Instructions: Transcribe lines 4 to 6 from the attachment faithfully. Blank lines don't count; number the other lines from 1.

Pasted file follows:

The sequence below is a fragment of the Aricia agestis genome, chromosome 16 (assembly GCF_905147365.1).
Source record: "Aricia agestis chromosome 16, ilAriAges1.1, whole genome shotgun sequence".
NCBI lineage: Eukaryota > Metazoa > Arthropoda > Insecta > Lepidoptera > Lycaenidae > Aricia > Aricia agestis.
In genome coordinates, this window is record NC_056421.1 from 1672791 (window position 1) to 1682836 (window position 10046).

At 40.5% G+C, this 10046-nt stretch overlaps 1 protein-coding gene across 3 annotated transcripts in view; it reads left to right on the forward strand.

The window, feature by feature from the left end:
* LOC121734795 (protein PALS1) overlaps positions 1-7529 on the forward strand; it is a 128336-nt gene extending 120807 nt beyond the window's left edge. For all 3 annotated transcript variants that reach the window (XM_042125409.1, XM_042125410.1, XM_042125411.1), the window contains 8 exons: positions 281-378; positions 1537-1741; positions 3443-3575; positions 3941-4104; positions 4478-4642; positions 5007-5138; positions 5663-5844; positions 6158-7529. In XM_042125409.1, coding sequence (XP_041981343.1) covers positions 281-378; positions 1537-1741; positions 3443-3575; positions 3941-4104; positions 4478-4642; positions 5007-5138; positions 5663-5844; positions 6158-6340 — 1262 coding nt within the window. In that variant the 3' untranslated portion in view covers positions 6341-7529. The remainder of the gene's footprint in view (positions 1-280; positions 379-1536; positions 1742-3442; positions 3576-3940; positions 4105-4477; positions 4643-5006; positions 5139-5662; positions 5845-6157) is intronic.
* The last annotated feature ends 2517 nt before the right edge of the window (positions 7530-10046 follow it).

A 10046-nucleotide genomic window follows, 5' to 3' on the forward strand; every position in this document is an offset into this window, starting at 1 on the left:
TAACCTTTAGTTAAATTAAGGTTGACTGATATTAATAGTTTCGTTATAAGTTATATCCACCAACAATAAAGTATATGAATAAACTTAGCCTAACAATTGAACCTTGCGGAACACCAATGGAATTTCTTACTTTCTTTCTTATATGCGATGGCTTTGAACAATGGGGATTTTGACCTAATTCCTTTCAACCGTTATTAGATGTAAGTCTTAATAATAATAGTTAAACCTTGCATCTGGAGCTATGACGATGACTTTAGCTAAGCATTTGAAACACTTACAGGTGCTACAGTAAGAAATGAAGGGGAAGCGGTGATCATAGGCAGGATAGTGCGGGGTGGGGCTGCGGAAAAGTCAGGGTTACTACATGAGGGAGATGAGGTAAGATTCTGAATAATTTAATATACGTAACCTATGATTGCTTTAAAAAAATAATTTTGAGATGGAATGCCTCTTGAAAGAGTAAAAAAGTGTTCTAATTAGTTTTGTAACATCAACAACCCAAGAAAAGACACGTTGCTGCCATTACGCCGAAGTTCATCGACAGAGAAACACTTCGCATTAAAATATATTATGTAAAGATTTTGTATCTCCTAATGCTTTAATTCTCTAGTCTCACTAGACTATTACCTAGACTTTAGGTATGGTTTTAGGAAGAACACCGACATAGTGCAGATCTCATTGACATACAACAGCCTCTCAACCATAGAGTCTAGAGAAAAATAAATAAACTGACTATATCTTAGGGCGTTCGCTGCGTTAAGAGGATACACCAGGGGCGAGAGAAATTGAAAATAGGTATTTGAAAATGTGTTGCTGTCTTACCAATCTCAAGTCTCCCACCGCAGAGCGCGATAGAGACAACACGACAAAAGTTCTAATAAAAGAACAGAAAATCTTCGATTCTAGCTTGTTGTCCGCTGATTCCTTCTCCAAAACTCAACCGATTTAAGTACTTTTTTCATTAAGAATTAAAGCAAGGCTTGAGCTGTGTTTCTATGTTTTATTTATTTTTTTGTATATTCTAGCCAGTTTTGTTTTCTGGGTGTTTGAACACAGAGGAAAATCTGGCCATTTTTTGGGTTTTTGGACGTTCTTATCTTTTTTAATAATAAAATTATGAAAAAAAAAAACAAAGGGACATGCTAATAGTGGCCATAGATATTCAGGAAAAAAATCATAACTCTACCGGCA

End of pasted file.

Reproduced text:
In genome coordinates, this window is record NC_056421.1 from 1672791 (window position 1) to 1682836 (window position 10046).

At 40.5% G+C, this 10046-nt stretch overlaps 1 protein-coding gene across 3 annotated transcripts in view; it reads left to right on the forward strand.

The window, feature by feature from the left end: